Assemblyman Mike Gatto (D-Ca) has introduced what could prove to be a ‘historic’ bill. If passed, AJR1 will:
“…constitute an application to the United States Congress to call a constitutional convention pursuant to Article V of the United States Constitution for the sole purpose of proposing an amendment to the United States Constitution that would limit corporate personhood for purposes of campaign finance and political speech and would further declare that money does not constitute speech and may be democratically limited.”
While other movements have come close to getting an Article V convention, they’ve always either fallen just short or gained enough momentum to pressure Congress into proposing the amendment themselves.
Gatto’s amendment aims to fix the problem of money in politics by limiting the amount any entity can contribute to a candidate.
Since Citizens United affirmed that corporations, unions, and associations can’t be limited in their political contributions, there has been a steady wave of money flooding into Washington. The top donor in California was the The United Association of Journeymen and Apprentices of the Plumbing and Pipe Fitting Industry, a transnational trade union. They donated $1.7 million to candidates in 2012.
In addition to conflicts of interest, the influence of money in politics also reduces the time representatives have to govern. An anonymous congressional staffer told the Hill that representatives spend 25-50 percent of their time fundraising.
Ending corporate personhood, as Gatto’s amendment would, can significantly curb the influence of these organizations by allowing limits to be placed on them. If they are not considered people, their free speech rights can be limited. At least, when it comes to political contributions.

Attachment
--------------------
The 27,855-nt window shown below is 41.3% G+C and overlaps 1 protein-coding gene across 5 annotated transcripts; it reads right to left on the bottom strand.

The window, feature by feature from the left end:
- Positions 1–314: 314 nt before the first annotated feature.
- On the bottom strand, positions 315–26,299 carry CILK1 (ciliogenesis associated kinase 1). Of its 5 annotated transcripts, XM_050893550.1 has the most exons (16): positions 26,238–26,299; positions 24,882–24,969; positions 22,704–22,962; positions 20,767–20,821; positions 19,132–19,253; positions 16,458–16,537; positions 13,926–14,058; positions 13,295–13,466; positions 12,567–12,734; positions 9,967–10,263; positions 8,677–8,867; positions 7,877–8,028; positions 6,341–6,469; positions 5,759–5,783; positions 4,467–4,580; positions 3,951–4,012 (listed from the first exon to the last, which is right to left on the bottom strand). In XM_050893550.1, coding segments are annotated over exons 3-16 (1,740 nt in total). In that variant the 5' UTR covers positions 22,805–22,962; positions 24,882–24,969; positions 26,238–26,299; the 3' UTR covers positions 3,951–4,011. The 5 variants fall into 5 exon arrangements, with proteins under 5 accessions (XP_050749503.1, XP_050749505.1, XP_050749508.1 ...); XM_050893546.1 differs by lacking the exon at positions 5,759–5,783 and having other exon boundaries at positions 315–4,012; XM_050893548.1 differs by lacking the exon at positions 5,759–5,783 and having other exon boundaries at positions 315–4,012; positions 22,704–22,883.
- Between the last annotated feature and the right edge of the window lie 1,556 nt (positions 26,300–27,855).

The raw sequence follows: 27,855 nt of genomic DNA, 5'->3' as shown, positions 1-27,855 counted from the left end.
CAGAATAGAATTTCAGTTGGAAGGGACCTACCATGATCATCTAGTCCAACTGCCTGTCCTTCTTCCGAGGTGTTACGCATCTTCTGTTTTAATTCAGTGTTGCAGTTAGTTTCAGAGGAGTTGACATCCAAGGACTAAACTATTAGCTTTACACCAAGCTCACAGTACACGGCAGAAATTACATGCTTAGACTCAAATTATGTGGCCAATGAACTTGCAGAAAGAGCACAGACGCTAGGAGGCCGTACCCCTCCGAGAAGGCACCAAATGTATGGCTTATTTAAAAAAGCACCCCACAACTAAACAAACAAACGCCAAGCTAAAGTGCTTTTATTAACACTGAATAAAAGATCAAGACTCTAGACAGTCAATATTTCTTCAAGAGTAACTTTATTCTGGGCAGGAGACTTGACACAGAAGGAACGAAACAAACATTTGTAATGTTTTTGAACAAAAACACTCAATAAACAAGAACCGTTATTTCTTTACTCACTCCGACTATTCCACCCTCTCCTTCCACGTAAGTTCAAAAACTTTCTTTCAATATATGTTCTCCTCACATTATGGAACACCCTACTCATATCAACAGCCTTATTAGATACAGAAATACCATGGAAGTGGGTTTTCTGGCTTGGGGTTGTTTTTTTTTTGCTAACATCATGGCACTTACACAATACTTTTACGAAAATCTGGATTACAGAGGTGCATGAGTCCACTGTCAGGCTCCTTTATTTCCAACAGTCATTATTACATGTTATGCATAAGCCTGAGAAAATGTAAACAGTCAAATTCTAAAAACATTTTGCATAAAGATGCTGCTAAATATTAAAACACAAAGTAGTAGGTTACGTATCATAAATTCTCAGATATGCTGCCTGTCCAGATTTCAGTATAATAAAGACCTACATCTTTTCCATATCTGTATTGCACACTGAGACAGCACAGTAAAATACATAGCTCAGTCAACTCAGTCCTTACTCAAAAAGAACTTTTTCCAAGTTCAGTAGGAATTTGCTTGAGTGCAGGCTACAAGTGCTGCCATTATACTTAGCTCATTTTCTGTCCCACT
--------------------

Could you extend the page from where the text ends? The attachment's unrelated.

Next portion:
Article V gives two ways to amend the constitution: By a vote of two thirds of both houses or by having two thirds of the states call for a constitutional convention.
Assemblyman Gatto adds:
“I’ve always believed that the Founding Fathers included Article V in the Federal Constitution to ensure that the people have a mechanism for forcing Congress to act when it opts to ignore an issue of public salience. Most people I know have serious problems with the notion that ‘corporations are people’ and that ‘money is speech.’”
However, despite the clear language in the constitution, there are those who are against a constitutional convention.
Organizations such as The Heritage Foundation are concerned that it would quickly turn into a “run away convention” with delegates proposing amendments unrelated to the issue of money in politics. Gatto responded to those criticisms by stating that “it’s a little odd to say, ‘the people have this power, but we’re worried they’ll actually exercise it.”
The bill was ordered to the inactive file by Gatto on May 20.
“Since this will be a historic movement on a very important topic, we want to make sure that the bill is just right,” he said. “My staff and I moved it to the Inactive File so that we can iron out all of the wrinkles before moving ahead. We will proceed as soon as we feel as though it is perfect, and is something that 33 other states can feel comfortable adopting.”
There are currently a number of resolutions in various stages, including H.3190 and S.1727 in Massachusetts, which will be voted on this week.